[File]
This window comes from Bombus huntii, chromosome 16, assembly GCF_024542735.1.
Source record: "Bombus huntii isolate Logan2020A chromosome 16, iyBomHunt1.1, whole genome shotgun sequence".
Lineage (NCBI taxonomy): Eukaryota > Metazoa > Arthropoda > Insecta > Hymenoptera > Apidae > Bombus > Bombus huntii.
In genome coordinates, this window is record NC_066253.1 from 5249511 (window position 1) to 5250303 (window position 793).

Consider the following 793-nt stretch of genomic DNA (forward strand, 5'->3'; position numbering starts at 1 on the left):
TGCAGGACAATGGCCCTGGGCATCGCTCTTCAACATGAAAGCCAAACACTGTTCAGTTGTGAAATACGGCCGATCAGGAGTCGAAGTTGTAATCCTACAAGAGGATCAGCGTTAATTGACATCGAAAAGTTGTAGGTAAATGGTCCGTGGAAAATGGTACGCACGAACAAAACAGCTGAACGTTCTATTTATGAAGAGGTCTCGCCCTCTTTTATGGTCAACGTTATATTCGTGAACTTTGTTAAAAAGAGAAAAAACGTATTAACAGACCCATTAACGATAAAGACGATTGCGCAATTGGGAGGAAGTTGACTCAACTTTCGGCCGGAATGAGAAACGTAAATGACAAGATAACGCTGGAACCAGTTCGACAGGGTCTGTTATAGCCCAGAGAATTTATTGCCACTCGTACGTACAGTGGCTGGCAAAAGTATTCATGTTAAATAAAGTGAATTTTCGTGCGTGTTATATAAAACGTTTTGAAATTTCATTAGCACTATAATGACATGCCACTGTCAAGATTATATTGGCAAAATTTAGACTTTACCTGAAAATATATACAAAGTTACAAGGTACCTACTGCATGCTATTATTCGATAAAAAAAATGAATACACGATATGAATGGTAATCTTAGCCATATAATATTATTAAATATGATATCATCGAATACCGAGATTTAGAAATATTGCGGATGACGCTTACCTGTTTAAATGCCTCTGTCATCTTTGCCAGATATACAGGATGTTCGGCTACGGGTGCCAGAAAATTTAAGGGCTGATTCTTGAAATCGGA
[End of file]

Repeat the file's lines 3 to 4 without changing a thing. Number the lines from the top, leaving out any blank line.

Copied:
Lineage (NCBI taxonomy): Eukaryota > Metazoa > Arthropoda > Insecta > Hymenoptera > Apidae > Bombus > Bombus huntii.
In genome coordinates, this window is record NC_066253.1 from 5249511 (window position 1) to 5250303 (window position 793).